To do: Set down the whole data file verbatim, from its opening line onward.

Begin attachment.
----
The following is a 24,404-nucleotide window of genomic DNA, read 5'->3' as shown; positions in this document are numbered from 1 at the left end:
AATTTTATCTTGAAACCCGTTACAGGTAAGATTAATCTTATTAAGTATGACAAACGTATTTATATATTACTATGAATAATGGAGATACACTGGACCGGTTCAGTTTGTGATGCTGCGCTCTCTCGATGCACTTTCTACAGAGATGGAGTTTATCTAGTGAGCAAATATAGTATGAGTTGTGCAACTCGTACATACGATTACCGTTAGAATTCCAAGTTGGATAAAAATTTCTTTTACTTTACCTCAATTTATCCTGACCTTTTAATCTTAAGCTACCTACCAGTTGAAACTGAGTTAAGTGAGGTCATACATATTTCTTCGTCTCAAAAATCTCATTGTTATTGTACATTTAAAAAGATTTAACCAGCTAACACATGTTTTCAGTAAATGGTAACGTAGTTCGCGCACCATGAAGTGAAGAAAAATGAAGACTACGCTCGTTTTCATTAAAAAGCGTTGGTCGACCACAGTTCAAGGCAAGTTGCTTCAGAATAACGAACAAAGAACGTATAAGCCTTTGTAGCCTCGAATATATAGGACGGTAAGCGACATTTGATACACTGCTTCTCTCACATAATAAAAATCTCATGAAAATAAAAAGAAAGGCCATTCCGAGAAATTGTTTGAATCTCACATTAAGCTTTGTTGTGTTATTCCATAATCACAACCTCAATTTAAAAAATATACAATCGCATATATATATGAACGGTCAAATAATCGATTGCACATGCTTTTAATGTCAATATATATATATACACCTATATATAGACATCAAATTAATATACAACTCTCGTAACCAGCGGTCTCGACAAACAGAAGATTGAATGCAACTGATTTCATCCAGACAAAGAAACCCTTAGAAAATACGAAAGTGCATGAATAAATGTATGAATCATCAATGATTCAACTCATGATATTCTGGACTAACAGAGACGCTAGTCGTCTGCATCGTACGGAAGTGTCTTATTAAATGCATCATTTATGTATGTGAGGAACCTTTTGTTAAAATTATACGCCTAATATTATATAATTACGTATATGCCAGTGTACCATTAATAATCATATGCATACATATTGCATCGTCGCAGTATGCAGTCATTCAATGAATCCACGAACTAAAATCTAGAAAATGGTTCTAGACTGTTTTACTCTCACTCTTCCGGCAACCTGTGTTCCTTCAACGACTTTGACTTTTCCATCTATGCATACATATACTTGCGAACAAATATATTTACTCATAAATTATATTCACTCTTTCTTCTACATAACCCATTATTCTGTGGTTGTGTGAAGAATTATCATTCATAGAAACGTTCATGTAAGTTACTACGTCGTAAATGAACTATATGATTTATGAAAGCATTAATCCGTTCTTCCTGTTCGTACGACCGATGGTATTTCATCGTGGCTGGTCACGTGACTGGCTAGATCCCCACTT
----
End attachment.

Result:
The following is a 24,404-nucleotide window of genomic DNA, read 5'->3' as shown; positions in this document are numbered from 1 at the left end:
AATTTTATCTTGAAACCCGTTACAGGTAAGATTAATCTTATTAAGTATGACAAACGTATTTATATATTACTATGAATAATGGAGATACACTGGACCGGTTCAGTTTGTGATGCTGCGCTCTCTCGATGCACTTTCTACAGAGATGGAGTTTATCTAGTGAGCAAATATAGTATGAGTTGTGCAACTCGTACATACGATTACCGTTAGAATTCCAAGTTGGATAAAAATTTCTTTTACTTTACCTCAATTTATCCTGACCTTTTAATCTTAAGCTACCTACCAGTTGAAACTGAGTTAAGTGAGGTCATACATATTTCTTCGTCTCAAAAATCTCATTGTTATTGTACATTTAAAAAGATTTAACCAGCTAACACATGTTTTCAGTAAATGGTAACGTAGTTCGCGCACCATGAAGTGAAGAAAAATGAAGACTACGCTCGTTTTCATTAAAAAGCGTTGGTCGACCACAGTTCAAGGCAAGTTGCTTCAGAATAACGAACAAAGAACGTATAAGCCTTTGTAGCCTCGAATATATAGGACGGTAAGCGACATTTGATACACTGCTTCTCTCACATAATAAAAATCTCATGAAAATAAAAAGAAAGGCCATTCCGAGAAATTGTTTGAATCTCACATTAAGCTTTGTTGTGTTATTCCATAATCACAACCTCAATTTAAAAAATATACAATCGCATATATATATGAACGGTCAAATAATCGATTGCACATGCTTTTAATGTCAATATATATATATACACCTATATATAGACATCAAATTAATATACAACTCTCGTAACCAGCGGTCTCGACAAACAGAAGATTGAATGCAACTGATTTCATCCAGACAAAGAAACCCTTAGAAAATACGAAAGTGCATGAATAAATGTATGAATCATCAATGATTCAACTCATGATATTCTGGACTAACAGAGACGCTAGTCGTCTGCATCGTACGGAAGTGTCTTATTAAATGCATCATTTATGTATGTGAGGAACCTTTTGTTAAAATTATACGCCTAATATTATATAATTACGTATATGCCAGTGTACCATTAATAATCATATGCATACATATTGCATCGTCGCAGTATGCAGTCATTCAATGAATCCACGAACTAAAATCTAGAAAATGGTTCTAGACTGTTTTACTCTCACTCTTCCGGCAACCTGTGTTCCTTCAACGACTTTGACTTTTCCATCTATGCATACATATACTTGCGAACAAATATATTTACTCATAAATTATATTCACTCTTTCTTCTACATAACCCATTATTCTGTGGTTGTGTGAAGAATTATCATTCATAGAAACGTTCATGTAAGTTACTACGTCGTAAATGAACTATATGATTTATGAAAGCATTAATCCGTTCTTCCTGTTCGTACGACCGATGGTATTTCATCGTGGCTGGTCACGTGACTGGCTAGATCCCCACTT